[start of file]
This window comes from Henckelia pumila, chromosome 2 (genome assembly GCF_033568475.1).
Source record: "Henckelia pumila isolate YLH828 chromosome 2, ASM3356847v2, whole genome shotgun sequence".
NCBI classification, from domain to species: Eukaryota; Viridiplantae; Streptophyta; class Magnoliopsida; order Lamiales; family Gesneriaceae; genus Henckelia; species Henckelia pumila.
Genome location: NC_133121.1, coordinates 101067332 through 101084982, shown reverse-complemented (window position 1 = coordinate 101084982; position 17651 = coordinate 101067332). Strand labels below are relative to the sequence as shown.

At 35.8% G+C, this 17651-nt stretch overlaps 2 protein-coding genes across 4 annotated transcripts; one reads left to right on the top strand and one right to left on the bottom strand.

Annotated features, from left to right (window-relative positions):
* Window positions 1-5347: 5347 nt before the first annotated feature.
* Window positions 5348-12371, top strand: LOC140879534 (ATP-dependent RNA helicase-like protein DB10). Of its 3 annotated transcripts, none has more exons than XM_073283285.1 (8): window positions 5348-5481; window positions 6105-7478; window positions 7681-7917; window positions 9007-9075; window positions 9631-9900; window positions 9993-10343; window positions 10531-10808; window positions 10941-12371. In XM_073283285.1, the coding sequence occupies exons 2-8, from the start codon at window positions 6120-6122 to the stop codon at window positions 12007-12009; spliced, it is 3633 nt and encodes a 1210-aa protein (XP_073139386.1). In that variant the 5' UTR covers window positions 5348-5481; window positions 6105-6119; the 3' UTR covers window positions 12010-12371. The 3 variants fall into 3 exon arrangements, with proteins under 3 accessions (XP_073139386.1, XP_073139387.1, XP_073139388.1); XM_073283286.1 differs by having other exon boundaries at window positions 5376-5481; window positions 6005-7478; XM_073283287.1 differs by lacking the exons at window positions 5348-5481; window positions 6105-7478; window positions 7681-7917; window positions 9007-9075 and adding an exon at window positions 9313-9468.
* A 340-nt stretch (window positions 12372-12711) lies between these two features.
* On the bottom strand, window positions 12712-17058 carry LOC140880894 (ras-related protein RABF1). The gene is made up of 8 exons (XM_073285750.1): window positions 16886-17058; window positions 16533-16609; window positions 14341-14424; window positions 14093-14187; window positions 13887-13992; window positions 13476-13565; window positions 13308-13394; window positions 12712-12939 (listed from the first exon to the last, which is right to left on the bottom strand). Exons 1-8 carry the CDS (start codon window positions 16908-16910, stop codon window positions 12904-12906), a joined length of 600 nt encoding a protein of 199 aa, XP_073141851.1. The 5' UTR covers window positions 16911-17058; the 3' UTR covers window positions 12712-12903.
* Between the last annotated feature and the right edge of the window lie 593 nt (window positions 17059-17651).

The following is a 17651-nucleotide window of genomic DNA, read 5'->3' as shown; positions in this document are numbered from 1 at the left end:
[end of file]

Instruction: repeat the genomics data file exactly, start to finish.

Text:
This window comes from Henckelia pumila, chromosome 2 (genome assembly GCF_033568475.1).
Source record: "Henckelia pumila isolate YLH828 chromosome 2, ASM3356847v2, whole genome shotgun sequence".
NCBI classification, from domain to species: Eukaryota; Viridiplantae; Streptophyta; class Magnoliopsida; order Lamiales; family Gesneriaceae; genus Henckelia; species Henckelia pumila.
Genome location: NC_133121.1, coordinates 101067332 through 101084982, shown reverse-complemented (window position 1 = coordinate 101084982; position 17651 = coordinate 101067332). Strand labels below are relative to the sequence as shown.

At 35.8% G+C, this 17651-nt stretch overlaps 2 protein-coding genes across 4 annotated transcripts; one reads left to right on the top strand and one right to left on the bottom strand.

Annotated features, from left to right (window-relative positions):
* Window positions 1-5347: 5347 nt before the first annotated feature.
* Window positions 5348-12371, top strand: LOC140879534 (ATP-dependent RNA helicase-like protein DB10). Of its 3 annotated transcripts, none has more exons than XM_073283285.1 (8): window positions 5348-5481; window positions 6105-7478; window positions 7681-7917; window positions 9007-9075; window positions 9631-9900; window positions 9993-10343; window positions 10531-10808; window positions 10941-12371. In XM_073283285.1, the coding sequence occupies exons 2-8, from the start codon at window positions 6120-6122 to the stop codon at window positions 12007-12009; spliced, it is 3633 nt and encodes a 1210-aa protein (XP_073139386.1). In that variant the 5' UTR covers window positions 5348-5481; window positions 6105-6119; the 3' UTR covers window positions 12010-12371. The 3 variants fall into 3 exon arrangements, with proteins under 3 accessions (XP_073139386.1, XP_073139387.1, XP_073139388.1); XM_073283286.1 differs by having other exon boundaries at window positions 5376-5481; window positions 6005-7478; XM_073283287.1 differs by lacking the exons at window positions 5348-5481; window positions 6105-7478; window positions 7681-7917; window positions 9007-9075 and adding an exon at window positions 9313-9468.
* A 340-nt stretch (window positions 12372-12711) lies between these two features.
* On the bottom strand, window positions 12712-17058 carry LOC140880894 (ras-related protein RABF1). The gene is made up of 8 exons (XM_073285750.1): window positions 16886-17058; window positions 16533-16609; window positions 14341-14424; window positions 14093-14187; window positions 13887-13992; window positions 13476-13565; window positions 13308-13394; window positions 12712-12939 (listed from the first exon to the last, which is right to left on the bottom strand). Exons 1-8 carry the CDS (start codon window positions 16908-16910, stop codon window positions 12904-12906), a joined length of 600 nt encoding a protein of 199 aa, XP_073141851.1. The 5' UTR covers window positions 16911-17058; the 3' UTR covers window positions 12712-12903.
* Between the last annotated feature and the right edge of the window lie 593 nt (window positions 17059-17651).

The following is a 17651-nucleotide window of genomic DNA, read 5'->3' as shown; positions in this document are numbered from 1 at the left end: